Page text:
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Palm Ultra Thin Keyboard

Slimmer and lighter for greater portability

by David MacNeill

Posted May 23, 2003

The latest folding keyboard to carry the Palm brand again comes from design house Think Outside, who also license their designs to Targus who sell them under the name Stowaway for a variety of handheld computers. The Ultra-thin is a marvel of mechanical design, with a reassuringly solid feel to the folding and latching mechanisms. Though slightly taller than the older Stowaway folding keyboard, the Ultra-thin is less than half the thickness and weight. Closed, it measures only 5.5" x 3.9" x 0.5" and weighs a mere 5.6 ounces. It is also narrower than a standard keyboard. Compared to the full-sized Stowaway, with a measurement of roughly 179mm from the center of the Q to the center of the P, the Ultra-Thin measures roughly 164mm. Many typists will prefer the standard size, but I, having spent far more time working on small notebook computers and PDAs than on desktops, actually prefer this compact design. It does not hinder my clumsy six-finger modified hunt-and-peck at all.

As one of the world's least talented typists, I'm in no position to tell you how great the Palm Ultra-Thin Keyboard is for lighting-fast typing efficiency. For that illumination, I asked my wife Leslie, who can type like the wind. She reports that she has no trouble achieving her usual speed with it and that the only thing she would have to adapt to is the placement of the backspace key.

The new keyboard has a new Palm-prop that lets you alter the angle of the device, a thoughtful touch that really helps when using this rig outside. As a heavy user of VersaMail on my Tungsten-T, I really appreciate the dedicated New and Send commands that are activated with the left Function key along with N and >, respectively. There are many of these shortcuts for commands and launching applications. If you miss your favorite app among these, you can easily assign Command 1-9 with whatever you like.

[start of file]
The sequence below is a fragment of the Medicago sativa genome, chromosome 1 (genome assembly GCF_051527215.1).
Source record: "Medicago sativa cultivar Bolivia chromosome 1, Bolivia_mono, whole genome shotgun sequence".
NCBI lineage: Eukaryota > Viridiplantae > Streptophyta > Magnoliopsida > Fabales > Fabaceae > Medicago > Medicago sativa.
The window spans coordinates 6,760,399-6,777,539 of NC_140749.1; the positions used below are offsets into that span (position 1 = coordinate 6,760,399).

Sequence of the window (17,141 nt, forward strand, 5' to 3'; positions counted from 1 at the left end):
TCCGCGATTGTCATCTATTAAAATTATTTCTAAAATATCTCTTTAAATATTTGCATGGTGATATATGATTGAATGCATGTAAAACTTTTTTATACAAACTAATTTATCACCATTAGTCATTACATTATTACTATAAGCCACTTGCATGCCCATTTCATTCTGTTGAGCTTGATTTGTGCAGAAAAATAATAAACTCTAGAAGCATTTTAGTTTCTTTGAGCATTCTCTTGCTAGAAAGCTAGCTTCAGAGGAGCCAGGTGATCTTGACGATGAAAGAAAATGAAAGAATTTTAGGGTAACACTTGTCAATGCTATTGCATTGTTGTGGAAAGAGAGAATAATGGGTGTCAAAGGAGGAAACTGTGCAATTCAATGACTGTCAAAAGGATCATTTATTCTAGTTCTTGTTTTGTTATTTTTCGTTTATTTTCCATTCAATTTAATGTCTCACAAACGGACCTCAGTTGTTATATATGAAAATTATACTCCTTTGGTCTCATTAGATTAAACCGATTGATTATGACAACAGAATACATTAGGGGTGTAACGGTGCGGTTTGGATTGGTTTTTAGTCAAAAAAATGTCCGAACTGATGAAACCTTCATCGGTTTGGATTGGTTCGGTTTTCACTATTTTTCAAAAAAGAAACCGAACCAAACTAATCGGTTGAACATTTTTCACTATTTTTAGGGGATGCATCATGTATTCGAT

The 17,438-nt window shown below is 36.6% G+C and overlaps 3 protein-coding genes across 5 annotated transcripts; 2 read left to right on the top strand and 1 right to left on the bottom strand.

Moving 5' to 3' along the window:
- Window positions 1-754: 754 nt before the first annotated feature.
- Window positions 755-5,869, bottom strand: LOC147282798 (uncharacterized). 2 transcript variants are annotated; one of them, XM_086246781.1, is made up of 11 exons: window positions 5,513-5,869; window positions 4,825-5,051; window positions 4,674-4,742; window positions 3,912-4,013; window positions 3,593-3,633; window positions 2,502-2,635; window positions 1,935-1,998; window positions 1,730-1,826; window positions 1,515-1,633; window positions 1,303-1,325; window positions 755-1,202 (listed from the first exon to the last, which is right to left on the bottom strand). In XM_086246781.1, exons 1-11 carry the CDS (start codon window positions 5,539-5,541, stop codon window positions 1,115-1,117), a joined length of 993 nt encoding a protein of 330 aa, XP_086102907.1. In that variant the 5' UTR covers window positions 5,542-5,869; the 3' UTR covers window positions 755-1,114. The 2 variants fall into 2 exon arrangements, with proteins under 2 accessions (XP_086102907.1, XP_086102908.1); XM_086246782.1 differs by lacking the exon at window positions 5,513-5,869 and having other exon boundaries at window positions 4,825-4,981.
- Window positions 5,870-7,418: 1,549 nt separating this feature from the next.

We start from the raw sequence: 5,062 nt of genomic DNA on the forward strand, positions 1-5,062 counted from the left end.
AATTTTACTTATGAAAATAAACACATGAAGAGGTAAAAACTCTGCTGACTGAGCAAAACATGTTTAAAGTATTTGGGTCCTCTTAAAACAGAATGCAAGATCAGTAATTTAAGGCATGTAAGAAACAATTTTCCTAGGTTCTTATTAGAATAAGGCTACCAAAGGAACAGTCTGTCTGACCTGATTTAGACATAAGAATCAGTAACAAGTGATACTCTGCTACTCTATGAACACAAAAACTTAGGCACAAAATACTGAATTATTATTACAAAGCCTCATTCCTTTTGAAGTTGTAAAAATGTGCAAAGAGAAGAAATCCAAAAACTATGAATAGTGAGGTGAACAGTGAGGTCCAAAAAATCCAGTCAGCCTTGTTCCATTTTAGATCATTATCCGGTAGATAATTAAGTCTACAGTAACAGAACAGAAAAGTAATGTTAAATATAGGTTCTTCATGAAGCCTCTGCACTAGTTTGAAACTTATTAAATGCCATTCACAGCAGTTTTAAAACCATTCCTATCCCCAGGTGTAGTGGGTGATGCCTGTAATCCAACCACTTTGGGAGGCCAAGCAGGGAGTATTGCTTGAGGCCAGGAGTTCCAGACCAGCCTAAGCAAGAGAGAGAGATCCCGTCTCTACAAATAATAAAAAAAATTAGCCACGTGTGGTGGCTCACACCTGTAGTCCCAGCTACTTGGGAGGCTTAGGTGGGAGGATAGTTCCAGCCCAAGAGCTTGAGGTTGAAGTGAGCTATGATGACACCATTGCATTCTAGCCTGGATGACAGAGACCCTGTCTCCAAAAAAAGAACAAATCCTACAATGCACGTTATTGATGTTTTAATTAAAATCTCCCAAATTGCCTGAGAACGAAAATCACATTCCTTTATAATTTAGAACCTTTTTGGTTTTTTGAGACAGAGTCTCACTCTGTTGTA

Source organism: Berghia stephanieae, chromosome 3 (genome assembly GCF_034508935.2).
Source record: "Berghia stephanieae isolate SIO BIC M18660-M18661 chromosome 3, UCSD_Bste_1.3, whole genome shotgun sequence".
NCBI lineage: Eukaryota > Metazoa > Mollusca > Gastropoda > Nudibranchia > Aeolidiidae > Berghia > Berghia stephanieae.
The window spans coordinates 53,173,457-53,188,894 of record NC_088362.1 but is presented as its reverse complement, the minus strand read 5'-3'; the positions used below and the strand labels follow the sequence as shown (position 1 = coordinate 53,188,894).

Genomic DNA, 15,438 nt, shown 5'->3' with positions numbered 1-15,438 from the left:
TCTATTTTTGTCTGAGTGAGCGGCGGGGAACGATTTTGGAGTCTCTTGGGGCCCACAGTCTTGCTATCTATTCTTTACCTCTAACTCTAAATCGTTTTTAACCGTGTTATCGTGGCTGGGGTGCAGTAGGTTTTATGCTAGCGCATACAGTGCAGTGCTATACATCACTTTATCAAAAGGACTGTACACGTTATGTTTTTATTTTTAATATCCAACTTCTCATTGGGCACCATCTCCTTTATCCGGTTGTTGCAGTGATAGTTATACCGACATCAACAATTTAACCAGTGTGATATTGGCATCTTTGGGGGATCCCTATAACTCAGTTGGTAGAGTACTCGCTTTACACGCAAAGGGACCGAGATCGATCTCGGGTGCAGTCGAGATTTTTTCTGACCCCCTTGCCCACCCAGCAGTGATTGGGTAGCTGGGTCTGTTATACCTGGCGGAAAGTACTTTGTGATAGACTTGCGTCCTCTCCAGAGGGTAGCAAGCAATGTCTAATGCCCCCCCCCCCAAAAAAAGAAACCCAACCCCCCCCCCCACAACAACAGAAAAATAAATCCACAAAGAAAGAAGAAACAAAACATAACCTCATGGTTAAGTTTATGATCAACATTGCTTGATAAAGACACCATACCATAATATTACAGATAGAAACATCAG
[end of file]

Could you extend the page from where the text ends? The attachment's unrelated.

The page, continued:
Due to its unique, cantilevered design, this keyboard seems to favor a lighter touch, else it can rock a little on its suspended outside edges. I adapted in a matter of minutes. The only thing that continues to throw me off is the split spacebar, but I know it's a psychological thing that I'll get over soon. As for finding accented and other advanced characters, there is an online help system to guide the way.

The only compatibility glitch I encountered was a lack of number support in Documents To Go, but a quick download of the latest version (5.004) from Dataviz solved that problem.

This keyboard uses Palm's universal connector, making it compatible with the Tungsten-T, i705, and the entire m-500 series. This is an attractive, remarkably well-designed product that works perfectly. US$99.

-David MacNeill

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